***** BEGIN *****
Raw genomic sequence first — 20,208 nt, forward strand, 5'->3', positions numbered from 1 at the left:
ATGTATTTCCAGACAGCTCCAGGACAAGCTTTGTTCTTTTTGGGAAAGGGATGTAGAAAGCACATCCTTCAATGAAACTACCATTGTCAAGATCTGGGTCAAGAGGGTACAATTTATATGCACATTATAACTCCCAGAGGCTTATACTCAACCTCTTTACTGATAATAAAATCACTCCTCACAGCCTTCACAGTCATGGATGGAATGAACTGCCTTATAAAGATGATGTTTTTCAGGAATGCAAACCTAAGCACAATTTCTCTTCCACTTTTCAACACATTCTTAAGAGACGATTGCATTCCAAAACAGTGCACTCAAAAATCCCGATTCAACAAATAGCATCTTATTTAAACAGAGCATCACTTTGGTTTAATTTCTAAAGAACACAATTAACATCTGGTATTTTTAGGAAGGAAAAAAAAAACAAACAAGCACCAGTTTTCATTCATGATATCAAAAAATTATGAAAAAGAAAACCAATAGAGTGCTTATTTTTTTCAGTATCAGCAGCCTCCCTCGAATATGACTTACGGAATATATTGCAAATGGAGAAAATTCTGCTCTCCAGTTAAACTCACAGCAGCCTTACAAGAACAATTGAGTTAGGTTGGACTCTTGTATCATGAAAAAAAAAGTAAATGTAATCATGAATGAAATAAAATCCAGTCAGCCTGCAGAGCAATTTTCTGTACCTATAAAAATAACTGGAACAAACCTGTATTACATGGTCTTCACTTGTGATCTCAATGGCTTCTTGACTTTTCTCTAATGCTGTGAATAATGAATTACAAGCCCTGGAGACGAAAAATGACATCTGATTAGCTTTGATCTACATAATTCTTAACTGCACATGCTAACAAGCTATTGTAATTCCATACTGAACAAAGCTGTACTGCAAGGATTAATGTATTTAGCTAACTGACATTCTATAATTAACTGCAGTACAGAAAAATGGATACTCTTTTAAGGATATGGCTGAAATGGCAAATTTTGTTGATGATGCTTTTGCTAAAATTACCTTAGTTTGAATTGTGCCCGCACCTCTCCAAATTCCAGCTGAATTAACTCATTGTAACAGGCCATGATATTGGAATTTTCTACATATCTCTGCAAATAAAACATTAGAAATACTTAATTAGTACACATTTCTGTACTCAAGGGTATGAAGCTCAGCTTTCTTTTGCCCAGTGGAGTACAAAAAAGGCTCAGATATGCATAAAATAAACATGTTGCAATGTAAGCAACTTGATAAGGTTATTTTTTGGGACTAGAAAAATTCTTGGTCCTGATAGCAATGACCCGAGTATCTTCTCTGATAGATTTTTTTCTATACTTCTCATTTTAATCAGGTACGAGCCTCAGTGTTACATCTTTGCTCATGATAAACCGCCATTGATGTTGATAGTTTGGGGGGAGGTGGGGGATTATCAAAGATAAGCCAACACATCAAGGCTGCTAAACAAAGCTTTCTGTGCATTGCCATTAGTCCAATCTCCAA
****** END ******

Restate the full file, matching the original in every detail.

Raw genomic sequence first — 20,208 nt, forward strand, 5'->3', positions numbered from 1 at the left:
ATGTATTTCCAGACAGCTCCAGGACAAGCTTTGTTCTTTTTGGGAAAGGGATGTAGAAAGCACATCCTTCAATGAAACTACCATTGTCAAGATCTGGGTCAAGAGGGTACAATTTATATGCACATTATAACTCCCAGAGGCTTATACTCAACCTCTTTACTGATAATAAAATCACTCCTCACAGCCTTCACAGTCATGGATGGAATGAACTGCCTTATAAAGATGATGTTTTTCAGGAATGCAAACCTAAGCACAATTTCTCTTCCACTTTTCAACACATTCTTAAGAGACGATTGCATTCCAAAACAGTGCACTCAAAAATCCCGATTCAACAAATAGCATCTTATTTAAACAGAGCATCACTTTGGTTTAATTTCTAAAGAACACAATTAACATCTGGTATTTTTAGGAAGGAAAAAAAAAACAAACAAGCACCAGTTTTCATTCATGATATCAAAAAATTATGAAAAAGAAAACCAATAGAGTGCTTATTTTTTTCAGTATCAGCAGCCTCCCTCGAATATGACTTACGGAATATATTGCAAATGGAGAAAATTCTGCTCTCCAGTTAAACTCACAGCAGCCTTACAAGAACAATTGAGTTAGGTTGGACTCTTGTATCATGAAAAAAAAAGTAAATGTAATCATGAATGAAATAAAATCCAGTCAGCCTGCAGAGCAATTTTCTGTACCTATAAAAATAACTGGAACAAACCTGTATTACATGGTCTTCACTTGTGATCTCAATGGCTTCTTGACTTTTCTCTAATGCTGTGAATAATGAATTACAAGCCCTGGAGACGAAAAATGACATCTGATTAGCTTTGATCTACATAATTCTTAACTGCACATGCTAACAAGCTATTGTAATTCCATACTGAACAAAGCTGTACTGCAAGGATTAATGTATTTAGCTAACTGACATTCTATAATTAACTGCAGTACAGAAAAATGGATACTCTTTTAAGGATATGGCTGAAATGGCAAATTTTGTTGATGATGCTTTTGCTAAAATTACCTTAGTTTGAATTGTGCCCGCACCTCTCCAAATTCCAGCTGAATTAACTCATTGTAACAGGCCATGATATTGGAATTTTCTACATATCTCTGCAAATAAAACATTAGAAATACTTAATTAGTACACATTTCTGTACTCAAGGGTATGAAGCTCAGCTTTCTTTTGCCCAGTGGAGTACAAAAAAGGCTCAGATATGCATAAAATAAACATGTTGCAATGTAAGCAACTTGATAAGGTTATTTTTTGGGACTAGAAAAATTCTTGGTCCTGATAGCAATGACCCGAGTATCTTCTCTGATAGATTTTTTTCTATACTTCTCATTTTAATCAGGTACGAGCCTCAGTGTTACATCTTTGCTCATGATAAACCGCCATTGATGTTGATAGTTTGGGGGGAGGTGGGGGATTATCAAAGATAAGCCAACACATCAAGGCTGCTAAACAAAGCTTTCTGTGCATTGCCATTAGTCCAATCTCCAA